All the early morning drama at the start of the U.S. Open centered around two decidedly non-golf stories -- the weather, and Phil Mickelson's travel arrangements. The incoming line of severe storms that's rolled through the midwestern part of the country and expected to hit the Philadelphia area by mid-morning has had all the golf writers on-site making their best, and corny derecho jokes. Mickelson's "bold" attempt to fly a redeye through the night and make his 7:11 a.m. ET tee time was the other item that had the assembled press holding their breath.
Mickelson, however, made it to Merion with plenty of time to spare and was on the grounds and ready to roll by 5:30 a.m., just an hour after his plane from San Diego touched down in Philly. Mickelson, a five-time runner-up at America's national championship, opted to fly back home for his daughter's eighth-grade graduation on Wednesday night. His flight itinerary was updated throughout the day on Wednesday, with the latest "reports" that FigJam might not land until close to 5 a.m. The severe weather line moving across the country could have complicated things, but of course, Mickelson was rolling in a comfortable private jet and he had no issues jumping right off the plan and up to Ardmore.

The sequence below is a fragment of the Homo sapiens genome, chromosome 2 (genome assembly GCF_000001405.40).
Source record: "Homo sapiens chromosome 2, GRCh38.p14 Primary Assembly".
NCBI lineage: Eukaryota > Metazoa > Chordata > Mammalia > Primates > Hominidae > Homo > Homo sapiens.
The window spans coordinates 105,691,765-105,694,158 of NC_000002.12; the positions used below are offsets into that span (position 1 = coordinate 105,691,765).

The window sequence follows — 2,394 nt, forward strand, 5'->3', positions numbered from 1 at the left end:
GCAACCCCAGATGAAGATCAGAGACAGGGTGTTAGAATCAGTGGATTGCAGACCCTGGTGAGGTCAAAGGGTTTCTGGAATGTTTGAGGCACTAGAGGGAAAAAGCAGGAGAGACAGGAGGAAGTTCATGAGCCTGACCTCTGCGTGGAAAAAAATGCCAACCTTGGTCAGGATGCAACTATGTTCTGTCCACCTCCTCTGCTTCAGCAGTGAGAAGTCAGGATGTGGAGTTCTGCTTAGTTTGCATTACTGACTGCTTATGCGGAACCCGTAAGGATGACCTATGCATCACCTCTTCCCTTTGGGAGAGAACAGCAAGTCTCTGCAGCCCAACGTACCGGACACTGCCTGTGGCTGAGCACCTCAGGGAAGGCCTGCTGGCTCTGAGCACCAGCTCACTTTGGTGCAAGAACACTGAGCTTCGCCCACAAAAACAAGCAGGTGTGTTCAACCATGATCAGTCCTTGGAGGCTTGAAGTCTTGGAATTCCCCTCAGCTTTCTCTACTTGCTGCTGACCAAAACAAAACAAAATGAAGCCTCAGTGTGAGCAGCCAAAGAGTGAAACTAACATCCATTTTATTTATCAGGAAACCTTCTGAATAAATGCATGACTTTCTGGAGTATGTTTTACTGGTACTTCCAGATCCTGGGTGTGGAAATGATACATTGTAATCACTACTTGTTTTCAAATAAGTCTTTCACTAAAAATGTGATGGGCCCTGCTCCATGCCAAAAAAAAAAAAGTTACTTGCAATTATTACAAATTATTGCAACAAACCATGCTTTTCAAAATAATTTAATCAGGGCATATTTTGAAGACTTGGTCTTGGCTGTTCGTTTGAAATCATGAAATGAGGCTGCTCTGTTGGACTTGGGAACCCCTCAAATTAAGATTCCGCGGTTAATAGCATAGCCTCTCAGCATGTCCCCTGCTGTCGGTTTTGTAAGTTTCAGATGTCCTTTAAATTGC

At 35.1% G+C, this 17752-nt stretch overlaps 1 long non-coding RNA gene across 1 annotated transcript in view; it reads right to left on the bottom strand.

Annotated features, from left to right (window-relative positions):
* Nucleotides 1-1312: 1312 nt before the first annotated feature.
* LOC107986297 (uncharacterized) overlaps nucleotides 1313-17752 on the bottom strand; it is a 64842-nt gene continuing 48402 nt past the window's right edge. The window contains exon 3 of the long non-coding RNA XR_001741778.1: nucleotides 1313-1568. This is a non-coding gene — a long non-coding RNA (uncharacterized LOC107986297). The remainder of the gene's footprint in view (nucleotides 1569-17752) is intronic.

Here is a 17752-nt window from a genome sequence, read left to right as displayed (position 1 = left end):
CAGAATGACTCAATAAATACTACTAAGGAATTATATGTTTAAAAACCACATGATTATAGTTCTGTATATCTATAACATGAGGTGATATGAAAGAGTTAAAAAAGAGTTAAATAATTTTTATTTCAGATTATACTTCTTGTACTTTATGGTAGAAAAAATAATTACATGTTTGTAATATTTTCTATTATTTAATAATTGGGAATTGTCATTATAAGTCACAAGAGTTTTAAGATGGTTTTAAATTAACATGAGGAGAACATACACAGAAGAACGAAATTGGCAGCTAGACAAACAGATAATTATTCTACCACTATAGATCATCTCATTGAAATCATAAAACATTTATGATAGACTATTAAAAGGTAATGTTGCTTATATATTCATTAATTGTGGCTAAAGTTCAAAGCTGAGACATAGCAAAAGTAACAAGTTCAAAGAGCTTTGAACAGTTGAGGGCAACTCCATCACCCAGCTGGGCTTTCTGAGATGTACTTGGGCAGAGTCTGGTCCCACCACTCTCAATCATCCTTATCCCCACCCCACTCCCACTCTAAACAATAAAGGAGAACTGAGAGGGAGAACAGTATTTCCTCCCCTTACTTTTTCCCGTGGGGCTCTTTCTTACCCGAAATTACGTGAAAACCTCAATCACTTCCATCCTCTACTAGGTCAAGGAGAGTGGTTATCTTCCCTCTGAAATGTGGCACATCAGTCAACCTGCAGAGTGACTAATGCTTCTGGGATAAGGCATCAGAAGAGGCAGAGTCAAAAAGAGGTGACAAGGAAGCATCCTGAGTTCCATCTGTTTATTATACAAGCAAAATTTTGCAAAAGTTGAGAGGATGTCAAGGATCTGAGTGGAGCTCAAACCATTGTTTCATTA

The unconventional preparatory schedule will raise eyebrows and draw consternation from some, but at this point, why should Phil really care? Why not mix things up in the pursuit of the white whale of your career?
Phil didn't really seem to think it was an issue, and told Tim Rosaforte that the travel dash is a regular course of business -- something he always does for outings. It's just that this outing is the first round of major that's haunted his entire career. After last year's disappointing showing at Olympic, maybe the lack of prep is a good thing.
But at least now the drama, and the story, is over. Mickelson's jet back to the course may result in a "hurry up and wait" scenario if this weather does move through and force the USGA to suspend play. The bad stuff is supposed to start hitting around 9 a.m. and stick around for most of the day.